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Arab Revolutions And The Israeli Role - Mind The Gaps!

19 May 2011

By Osman Mirghani

Responding to the ongoing demonstrations that are taking place in a number of cities, Syrian officials spoke of a conspiracy against the country, hinting that Israel were behind this, due to Syria's "national role." The intimations of a conspiracy were mentioned several times by President Bashar al-Assad in his recent speech in which he said that there is significance in the city of Deraa being chosen as the starting point for anti-governmental demonstrations. The message was made even clearer during the pro-government demonstrations that were mobilized by the regime, with some demonstrations raising a huge banner that read "Down with Israeli Mossad and its dogs!"

There are two problems with this approach. Firstly, the demonstrations have spread throughout a number of Syrian cities, and huge numbers of people have taken part in these, so does Mossad have this many "agents" in Syria? If Syria has been infiltrated to this degree, then the demonstrations pale in comparison to the crisis that the regime is facing in this regard. Secondly, in his speech, the Syrian President mentioned that a reform program was put forward more than five years ago, but these reforms were not put in place, so is this also an Israel conspiracy?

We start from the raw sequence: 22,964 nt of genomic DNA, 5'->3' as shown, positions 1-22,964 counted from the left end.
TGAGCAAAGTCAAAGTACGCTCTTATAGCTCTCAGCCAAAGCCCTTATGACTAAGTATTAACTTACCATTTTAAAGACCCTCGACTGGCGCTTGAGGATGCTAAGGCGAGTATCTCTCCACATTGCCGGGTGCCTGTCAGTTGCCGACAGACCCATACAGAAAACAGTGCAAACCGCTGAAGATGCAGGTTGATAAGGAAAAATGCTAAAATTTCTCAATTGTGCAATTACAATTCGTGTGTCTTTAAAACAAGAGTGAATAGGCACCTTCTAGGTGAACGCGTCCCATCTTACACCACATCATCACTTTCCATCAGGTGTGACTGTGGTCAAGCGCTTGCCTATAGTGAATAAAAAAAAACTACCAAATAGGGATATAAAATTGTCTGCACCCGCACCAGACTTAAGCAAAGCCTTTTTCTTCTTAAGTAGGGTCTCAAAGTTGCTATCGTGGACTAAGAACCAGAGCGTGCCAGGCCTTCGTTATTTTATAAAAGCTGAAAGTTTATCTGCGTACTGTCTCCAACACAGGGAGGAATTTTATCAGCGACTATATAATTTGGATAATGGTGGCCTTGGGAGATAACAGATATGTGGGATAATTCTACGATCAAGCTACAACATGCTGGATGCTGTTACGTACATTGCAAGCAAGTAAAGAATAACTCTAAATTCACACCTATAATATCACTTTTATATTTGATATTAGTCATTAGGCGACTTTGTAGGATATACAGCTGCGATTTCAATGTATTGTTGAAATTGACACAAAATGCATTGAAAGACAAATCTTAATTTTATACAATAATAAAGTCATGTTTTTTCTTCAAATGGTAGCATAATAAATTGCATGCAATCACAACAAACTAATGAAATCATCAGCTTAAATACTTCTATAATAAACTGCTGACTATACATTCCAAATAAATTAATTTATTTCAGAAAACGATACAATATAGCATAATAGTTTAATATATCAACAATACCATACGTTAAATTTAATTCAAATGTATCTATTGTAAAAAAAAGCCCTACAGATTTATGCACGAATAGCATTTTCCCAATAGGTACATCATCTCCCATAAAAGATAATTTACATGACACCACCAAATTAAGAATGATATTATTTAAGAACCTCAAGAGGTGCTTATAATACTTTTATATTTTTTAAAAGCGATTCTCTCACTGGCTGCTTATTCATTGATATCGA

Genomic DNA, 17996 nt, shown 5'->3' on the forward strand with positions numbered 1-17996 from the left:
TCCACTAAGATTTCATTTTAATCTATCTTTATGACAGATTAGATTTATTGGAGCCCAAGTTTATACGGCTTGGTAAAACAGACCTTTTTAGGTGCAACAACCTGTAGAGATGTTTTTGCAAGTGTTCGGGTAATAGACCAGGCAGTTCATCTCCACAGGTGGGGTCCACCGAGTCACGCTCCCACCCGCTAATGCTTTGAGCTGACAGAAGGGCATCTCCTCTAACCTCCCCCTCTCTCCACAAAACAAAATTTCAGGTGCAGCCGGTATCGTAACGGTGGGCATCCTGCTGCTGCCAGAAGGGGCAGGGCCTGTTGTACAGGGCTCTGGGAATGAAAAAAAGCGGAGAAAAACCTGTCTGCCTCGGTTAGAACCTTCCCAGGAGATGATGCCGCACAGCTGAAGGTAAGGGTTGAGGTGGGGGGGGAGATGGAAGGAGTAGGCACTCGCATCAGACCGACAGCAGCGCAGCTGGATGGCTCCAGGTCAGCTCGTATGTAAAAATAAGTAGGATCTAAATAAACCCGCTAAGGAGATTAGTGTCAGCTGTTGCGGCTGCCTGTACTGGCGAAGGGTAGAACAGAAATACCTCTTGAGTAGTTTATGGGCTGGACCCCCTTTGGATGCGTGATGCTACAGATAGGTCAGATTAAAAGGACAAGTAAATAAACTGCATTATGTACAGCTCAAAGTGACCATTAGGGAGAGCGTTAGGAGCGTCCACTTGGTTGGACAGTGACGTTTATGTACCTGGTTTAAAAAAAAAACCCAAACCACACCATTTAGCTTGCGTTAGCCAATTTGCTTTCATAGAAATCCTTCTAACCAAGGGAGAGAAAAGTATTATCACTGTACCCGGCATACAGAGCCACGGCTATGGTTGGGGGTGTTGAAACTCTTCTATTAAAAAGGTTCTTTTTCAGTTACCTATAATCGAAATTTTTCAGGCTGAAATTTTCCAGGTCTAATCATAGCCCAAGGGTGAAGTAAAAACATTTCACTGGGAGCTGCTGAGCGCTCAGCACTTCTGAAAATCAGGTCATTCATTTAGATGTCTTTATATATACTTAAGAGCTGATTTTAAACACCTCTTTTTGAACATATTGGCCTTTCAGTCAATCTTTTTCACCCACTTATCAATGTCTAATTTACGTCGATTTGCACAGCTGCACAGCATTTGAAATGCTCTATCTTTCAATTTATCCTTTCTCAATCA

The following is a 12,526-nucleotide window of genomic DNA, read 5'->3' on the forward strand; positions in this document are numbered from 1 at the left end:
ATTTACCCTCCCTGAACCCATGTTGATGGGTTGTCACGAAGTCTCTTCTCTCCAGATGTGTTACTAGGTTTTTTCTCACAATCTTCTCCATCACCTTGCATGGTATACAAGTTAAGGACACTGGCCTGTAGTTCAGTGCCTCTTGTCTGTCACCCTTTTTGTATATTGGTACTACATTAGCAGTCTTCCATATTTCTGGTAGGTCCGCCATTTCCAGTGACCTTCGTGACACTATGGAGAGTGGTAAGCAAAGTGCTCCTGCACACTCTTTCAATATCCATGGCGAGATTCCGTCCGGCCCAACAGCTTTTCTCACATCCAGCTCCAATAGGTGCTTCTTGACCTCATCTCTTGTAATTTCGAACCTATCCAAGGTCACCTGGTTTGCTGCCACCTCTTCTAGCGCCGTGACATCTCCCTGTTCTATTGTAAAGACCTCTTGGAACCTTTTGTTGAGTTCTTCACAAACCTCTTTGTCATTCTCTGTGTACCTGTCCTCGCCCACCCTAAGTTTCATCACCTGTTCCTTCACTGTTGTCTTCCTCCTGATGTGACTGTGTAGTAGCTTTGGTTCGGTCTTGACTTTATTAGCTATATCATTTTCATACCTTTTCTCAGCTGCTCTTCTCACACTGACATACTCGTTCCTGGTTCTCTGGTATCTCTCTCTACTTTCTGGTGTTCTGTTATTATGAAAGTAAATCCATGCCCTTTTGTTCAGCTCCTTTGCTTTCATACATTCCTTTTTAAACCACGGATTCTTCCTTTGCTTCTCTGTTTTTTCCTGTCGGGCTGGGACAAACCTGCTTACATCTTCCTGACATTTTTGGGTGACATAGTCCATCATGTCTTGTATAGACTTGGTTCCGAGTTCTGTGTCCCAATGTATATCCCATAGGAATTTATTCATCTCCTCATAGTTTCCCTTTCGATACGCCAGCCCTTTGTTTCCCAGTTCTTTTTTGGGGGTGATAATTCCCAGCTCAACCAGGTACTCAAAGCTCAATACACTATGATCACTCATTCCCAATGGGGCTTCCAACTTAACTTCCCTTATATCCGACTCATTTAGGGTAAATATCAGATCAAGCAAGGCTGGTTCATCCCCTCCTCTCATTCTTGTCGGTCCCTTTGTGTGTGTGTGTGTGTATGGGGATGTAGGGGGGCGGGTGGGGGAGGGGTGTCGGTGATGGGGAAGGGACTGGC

Prior to this, we heard Yemeni President Ali Abdullah Saleh saying that the popular uprising against him was being run from "an operations room in Tel Aviv…that is run by the White House." However Saleh soon retracted his accusation against Washington and apologized to the US after it complained about his statement. We do not know if this apology also included a retraction of his accusation against Israel as well, although it would be better for him to offer an apology to his own people who he described as being a tool in the hand of Israel, describing their demands for their legitimate rights, freedom, and dignity, as being a foreign conspiracy.